Friday, May 23, 2014

USS Colorado and the Korean Expedition of 1871, Part 1 of 2

In 1871, an expedition comprised of five U.S. Navy ships left Japan for Korea. Its main purpose was to open a trade treaty with the Koreans. At the time, Korea was called the “Hermit Kingdom,” as it had remained isolationist for centuries. Although technically a Chinese vassal, Korea was largely self-governed. After successful trade inroads in China and Japan, attention from Western powers turned to Korea. A secondary aim for the mission was to ascertain the fate of the armed merchant ship General Sherman, which was rumored to have been destroyed in Korea, with all hands lost, a few years before this expedition took place. 
USS Colorado, Rear Admiral John Rodgers' flagship

The expedition was commanded by Rear Admiral John Rodgers, who (aside from being the son of the famous Commodore John Rodgers) had made quite a name for himself during the Civil War. Rodgers took the USS Colorado as his flagship while he commanded the Asiatic Squadron. The Colorado was a Merrimac-class steam frigate built at Norfolk Navy Yard in 1856. Having served with the North Atlantic Blockading Squadron and in the Fort Fisher campaign during the Civil War, the Colorado was now to serve a bit farther abroad. Although the Colorado was one of the oldest ships in the small squadron, she boasted the heaviest armament and was able to limit coal consumption due to her full rig of sails.

By late May 1871, the expedition arrived at Ganghwa Island, near what is now Inchon, South Korea.  Some local Korean officials made contact, but Frederick Low, the diplomat who came along on the mission, decided not to meet with the Koreans since they were too low-ranking to do any negotiations. However, the Americans did assure these Koreans that their intentions were peaceful and that they would be surveying the entrance to the Salee River (now called the Ganghwa Strait), which divided Ganghwa Island from the mainland.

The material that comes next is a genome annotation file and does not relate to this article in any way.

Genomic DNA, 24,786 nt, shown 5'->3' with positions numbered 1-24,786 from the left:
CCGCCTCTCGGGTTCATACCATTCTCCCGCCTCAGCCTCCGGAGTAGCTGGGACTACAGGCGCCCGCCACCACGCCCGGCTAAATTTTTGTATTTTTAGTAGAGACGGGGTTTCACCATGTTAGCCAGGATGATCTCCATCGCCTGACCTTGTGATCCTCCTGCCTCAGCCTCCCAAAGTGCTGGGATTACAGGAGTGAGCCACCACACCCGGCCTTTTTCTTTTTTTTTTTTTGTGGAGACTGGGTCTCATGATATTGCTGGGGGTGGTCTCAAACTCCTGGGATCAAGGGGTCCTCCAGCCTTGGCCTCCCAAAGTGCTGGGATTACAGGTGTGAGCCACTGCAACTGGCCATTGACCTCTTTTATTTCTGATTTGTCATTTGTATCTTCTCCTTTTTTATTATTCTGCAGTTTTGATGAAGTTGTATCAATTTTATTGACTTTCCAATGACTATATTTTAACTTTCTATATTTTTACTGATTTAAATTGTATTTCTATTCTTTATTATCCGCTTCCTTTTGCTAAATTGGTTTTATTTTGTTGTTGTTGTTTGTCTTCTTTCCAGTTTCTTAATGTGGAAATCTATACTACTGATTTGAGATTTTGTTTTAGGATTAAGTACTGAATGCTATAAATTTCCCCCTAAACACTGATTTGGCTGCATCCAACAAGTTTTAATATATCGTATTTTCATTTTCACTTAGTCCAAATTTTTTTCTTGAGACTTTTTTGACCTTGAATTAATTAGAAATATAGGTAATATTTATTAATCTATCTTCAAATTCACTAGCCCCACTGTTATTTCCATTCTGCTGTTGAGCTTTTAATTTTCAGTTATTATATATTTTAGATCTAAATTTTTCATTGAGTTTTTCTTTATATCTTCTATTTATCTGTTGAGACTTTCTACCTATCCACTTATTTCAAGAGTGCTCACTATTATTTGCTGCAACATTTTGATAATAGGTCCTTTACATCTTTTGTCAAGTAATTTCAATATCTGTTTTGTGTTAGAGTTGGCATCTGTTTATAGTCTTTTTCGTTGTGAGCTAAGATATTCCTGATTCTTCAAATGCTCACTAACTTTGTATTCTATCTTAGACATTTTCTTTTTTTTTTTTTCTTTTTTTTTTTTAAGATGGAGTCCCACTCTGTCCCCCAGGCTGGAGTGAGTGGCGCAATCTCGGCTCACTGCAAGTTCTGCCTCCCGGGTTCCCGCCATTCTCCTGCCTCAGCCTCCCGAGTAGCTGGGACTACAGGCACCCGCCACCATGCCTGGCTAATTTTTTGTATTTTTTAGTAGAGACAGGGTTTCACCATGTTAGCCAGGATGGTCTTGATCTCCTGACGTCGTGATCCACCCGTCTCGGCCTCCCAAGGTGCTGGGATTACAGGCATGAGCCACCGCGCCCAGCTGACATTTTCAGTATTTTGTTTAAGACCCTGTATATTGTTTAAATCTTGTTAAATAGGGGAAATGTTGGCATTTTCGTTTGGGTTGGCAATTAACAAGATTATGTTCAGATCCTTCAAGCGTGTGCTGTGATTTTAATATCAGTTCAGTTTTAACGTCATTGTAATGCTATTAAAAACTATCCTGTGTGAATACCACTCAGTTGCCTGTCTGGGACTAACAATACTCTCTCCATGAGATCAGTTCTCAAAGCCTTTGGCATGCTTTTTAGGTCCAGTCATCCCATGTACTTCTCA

Korean officials on the Colorado.
On June 1, the two smallest ships, USS Monocacy and USS Palos, headed up the river that would eventually lead them to Hanyang (modern-day Seoul). These ships were accompanied by armed steam launches from the Colorado and the other larger ships (USS Alaska and USS Benicia). As they headed up the river, they passed a few small fortifications. Over the centuries, the Koreans had fortified key points on Ganghwa Island, as it was a primary approach to their capital. Soon the Americans approached a citadel with an immense banner marked with Chinese characters showing that a general was there. As the American force came close, the Koreans opened fire on the Palos. All the vessels returned fire on the forts as they pushed past them. Eventually these ships returned to the fleet, and were able to pass unmolested on the return journey.

Although angered by these events, Rodgers decided to give the Koreans until June 10 to either start negotiations or apologize. This lull also gave the sailors and marines time to prepare for a punitive assault on the island's forts. The plan called for a force of about 650 sailors and marines to land with seven field guns. Most of the attacking force would come from the Colorado and the other two larger ships, while the Palos and Monocacy would provide close fire support due to their shallower draft. 

While the Navy planned its attack, awaiting a Korean apology, the Korean government maintained its official stance of non-negotiation for a trade treaty, and maintained self-defense for the incident in the Salee River. As no change in the situation had occurred by the morning of June 10, Rodgers ordered that the attack begin. With Colorado’s steam launches leading the way, the men left the fleet and headed towards Ganghwa Island in what would later be called the “Weekend War”.
*Spoiler Alert*
A map made after the battle showing the events of
June 1st and during the battle. Note the renamed forts
honoring important men or ships in the coming battle. 

Stay tuned for the rest of this story, which will be posted next week!

(This blog post is written by HRNM Educator Elijah Palmer.)

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